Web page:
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Validation and Generalizability of Self-Supervised Image Reconstruction Methods for Undersampled MRI

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Purpose: To investigate aspects of the validation of self-supervised algorithms for reconstruction of undersampled MR images: quantitative evaluation of prospective reconstructions, potential differences between prospective and retrospective reconstructions, suitability of commonly used quantitative metrics, and generalizability. Theory and Methods: Two self-supervised algorithms based on self-supervised denoising and neural network image priors were investigated. These methods are compared to a least squares fitting and a compressed sensing reconstruction using in-vivo and phantom data. Their generalizability was tested with prospectively under-sampled data from experimental conditions different to the training. Results: Prospective reconstructions can exhibit significant distortion relative to retrospective reconstructions/ground truth.


The First High-Performance Self-Supervised Algorithm That Works For Speech, Vision, And Text - Liwaiwai

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But while people appear to learn in a similar way regardless of how they get information -- whether they use sight or sound, for example -- there are currently big differences in the way self-supervised learning algorithms learn from images, speech, text, and other modalities. This discrepancy has been a significant barrier to applying advances in self-supervised learning more broadly. Because a powerful algorithm designed for, say, understanding images can't be directly applied to another modality, such as text, it is difficult to push several modalities ahead at the same rate. This is why Meta AI developed and is excited to announce data2vec, the first high-performance self-supervised algorithm that works for multiple modalities. We apply data2vec separately to speech, images and text and it outperformed the previous best single-purpose algorithms for computer vision and speech and it is competitive on NLP tasks.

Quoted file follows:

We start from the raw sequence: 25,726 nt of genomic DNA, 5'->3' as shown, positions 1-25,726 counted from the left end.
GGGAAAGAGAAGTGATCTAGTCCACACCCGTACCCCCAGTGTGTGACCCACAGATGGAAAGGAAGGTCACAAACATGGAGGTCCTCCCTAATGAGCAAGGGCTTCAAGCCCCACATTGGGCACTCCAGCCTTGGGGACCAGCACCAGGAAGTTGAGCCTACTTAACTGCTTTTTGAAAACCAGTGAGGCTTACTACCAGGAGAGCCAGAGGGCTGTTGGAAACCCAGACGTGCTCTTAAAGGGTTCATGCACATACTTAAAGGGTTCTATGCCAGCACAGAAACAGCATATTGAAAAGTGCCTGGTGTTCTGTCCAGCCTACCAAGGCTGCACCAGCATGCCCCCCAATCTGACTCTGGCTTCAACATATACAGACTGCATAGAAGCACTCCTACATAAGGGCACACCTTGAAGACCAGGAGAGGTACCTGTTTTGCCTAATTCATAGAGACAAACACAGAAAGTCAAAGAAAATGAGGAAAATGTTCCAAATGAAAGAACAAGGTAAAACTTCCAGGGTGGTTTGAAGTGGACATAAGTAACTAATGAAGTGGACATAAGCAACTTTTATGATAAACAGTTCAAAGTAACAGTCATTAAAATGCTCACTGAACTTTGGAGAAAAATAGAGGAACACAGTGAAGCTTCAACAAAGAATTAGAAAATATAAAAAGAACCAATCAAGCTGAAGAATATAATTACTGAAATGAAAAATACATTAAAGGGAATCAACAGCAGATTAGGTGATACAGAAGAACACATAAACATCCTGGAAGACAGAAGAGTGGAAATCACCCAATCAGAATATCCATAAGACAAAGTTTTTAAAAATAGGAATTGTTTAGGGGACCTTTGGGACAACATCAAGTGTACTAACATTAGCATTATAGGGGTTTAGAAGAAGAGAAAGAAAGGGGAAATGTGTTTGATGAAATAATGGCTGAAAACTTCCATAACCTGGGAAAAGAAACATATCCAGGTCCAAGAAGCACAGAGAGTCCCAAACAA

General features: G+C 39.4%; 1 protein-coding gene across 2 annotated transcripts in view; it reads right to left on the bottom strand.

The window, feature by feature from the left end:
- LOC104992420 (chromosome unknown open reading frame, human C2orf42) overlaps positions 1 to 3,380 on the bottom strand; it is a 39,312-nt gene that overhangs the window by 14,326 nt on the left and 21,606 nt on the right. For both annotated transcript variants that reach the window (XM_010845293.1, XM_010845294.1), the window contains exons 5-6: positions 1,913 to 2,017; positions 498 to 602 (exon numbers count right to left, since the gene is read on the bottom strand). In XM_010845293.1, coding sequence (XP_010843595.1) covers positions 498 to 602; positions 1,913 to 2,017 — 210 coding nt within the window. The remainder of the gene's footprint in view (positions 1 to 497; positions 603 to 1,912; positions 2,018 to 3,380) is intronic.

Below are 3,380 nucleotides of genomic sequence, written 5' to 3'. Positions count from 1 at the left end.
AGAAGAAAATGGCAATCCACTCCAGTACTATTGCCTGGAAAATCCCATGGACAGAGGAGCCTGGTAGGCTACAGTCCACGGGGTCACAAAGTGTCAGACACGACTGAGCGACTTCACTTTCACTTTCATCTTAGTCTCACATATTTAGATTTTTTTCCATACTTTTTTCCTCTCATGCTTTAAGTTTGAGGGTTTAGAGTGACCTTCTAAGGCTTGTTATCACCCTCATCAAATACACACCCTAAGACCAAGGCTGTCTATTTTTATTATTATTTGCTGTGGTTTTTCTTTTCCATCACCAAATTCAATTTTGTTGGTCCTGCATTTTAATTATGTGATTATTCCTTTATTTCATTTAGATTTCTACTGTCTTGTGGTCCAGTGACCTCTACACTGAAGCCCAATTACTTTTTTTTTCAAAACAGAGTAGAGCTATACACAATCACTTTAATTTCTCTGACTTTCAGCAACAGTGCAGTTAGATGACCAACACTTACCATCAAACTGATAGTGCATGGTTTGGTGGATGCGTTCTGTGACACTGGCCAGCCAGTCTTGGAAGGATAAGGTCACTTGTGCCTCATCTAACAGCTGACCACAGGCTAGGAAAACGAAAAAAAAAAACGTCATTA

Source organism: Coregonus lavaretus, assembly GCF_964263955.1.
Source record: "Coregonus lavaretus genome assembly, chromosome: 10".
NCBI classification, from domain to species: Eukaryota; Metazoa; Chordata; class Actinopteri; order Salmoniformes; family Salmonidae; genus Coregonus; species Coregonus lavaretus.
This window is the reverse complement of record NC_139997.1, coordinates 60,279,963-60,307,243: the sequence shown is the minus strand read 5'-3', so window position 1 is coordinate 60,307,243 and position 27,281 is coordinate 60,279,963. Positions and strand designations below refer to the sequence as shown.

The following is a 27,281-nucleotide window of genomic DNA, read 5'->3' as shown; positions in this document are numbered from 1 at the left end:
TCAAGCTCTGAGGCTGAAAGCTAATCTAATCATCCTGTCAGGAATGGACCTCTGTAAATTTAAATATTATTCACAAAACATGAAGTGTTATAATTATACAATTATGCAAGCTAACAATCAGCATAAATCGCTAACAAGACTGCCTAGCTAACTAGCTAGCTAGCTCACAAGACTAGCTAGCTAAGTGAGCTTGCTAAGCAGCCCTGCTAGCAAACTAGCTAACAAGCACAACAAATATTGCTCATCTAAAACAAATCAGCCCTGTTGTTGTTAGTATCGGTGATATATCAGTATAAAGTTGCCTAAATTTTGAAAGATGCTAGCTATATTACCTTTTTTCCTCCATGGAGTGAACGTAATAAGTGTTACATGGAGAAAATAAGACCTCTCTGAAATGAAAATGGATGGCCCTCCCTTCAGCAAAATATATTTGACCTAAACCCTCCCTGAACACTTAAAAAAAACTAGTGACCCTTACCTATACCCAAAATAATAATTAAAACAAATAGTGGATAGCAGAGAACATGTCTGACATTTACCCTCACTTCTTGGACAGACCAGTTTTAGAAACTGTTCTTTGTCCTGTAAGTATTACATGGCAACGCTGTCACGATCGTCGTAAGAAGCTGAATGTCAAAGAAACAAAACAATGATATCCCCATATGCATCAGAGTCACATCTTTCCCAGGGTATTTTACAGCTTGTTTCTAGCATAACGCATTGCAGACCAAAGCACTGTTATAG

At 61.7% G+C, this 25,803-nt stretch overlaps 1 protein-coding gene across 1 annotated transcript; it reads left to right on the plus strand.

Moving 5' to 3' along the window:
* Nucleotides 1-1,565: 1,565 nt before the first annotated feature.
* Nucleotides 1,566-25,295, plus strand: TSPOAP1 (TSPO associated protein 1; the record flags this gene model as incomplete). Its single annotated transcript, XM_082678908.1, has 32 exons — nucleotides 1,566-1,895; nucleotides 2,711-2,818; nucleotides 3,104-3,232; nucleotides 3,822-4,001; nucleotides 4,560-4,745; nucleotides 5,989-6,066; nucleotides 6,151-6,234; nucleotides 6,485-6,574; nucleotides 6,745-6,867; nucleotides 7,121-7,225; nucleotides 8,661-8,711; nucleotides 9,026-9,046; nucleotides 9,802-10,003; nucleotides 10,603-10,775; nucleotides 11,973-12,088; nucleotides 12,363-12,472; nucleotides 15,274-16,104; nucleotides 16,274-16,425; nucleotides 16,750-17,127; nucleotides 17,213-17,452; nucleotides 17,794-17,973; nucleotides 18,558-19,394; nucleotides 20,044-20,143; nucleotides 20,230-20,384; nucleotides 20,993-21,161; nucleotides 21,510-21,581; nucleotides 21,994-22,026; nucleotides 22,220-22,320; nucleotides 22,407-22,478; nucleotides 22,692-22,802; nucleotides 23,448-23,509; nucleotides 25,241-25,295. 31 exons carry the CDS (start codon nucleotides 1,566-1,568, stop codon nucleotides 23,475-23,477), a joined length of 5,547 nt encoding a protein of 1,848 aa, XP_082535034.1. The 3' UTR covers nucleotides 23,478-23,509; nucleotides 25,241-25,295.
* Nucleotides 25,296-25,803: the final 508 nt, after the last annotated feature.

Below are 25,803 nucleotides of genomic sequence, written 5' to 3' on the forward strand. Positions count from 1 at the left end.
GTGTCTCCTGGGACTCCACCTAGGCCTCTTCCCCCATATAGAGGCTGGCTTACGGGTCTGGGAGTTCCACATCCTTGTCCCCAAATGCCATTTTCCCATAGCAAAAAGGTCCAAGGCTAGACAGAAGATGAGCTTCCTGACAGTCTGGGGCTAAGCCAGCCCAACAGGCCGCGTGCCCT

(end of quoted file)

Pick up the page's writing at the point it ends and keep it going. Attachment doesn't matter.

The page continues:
Improve object discovery with self-supervised transformers using TokenCut

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Improve object discovery with self-supervised transformers using TokenCut Self-Supervised Transformers for Unsupervised Object Discovery using Normalized Cut arXiv paper abstract https://arxiv.org/abs/2202.11539 arXiv PDF paper https://arxiv.org/pdf/2202.11539.pdf Transformers trained with self-supervised learning using self-distillation loss (DINO) have been shown to produce attention maps that highlight salient foreground objects. ... In this paper, ... demonstrate a graph-based approach that


Deepmind Researchers Propose 'ReLICv2': Pushing The Limits of Self-Supervised ResNets

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The supervised learning architectures generally require a massive amount of labeled data. Acquiring this vast amount of high-quality labeled data can turn out to be a very costly and time-consuming task. The main idea behind self-supervised methods in deep learning is to learn the patterns from a given set of unlabelled data and fine-tune the model with few labeled data. Self-supervised learning using residual networks has recently progressed, but they still underperform by a large margin corresponding to supervised residual network models on ImageNet classification benchmarks. This poor performance has rendered the use of self-supervised models in performance-critical scenarios till this point.


@Scale 2019: Unique challenges and opportunities for self-supervised learning in autonomous driving

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Autonomous vehicles generate a lot of raw (unlabeled) data every minute. But only a small fraction of that data can be labeled manually. Ashesh focuses on how we leverage unlabeled data for tasks on perception and prediction in a self-supervised manner. He touches on a few unique ways to achieve this goal in the AV land, including cross-modal self-supervised learning, in which one modality can serve as a learning signal for another modality without the need for labeling. Another approach he touches on is using outputs from large-scale optimization as a learning signal to train neural networks, which is done by mimicking their outputs but running in real-time on the AV.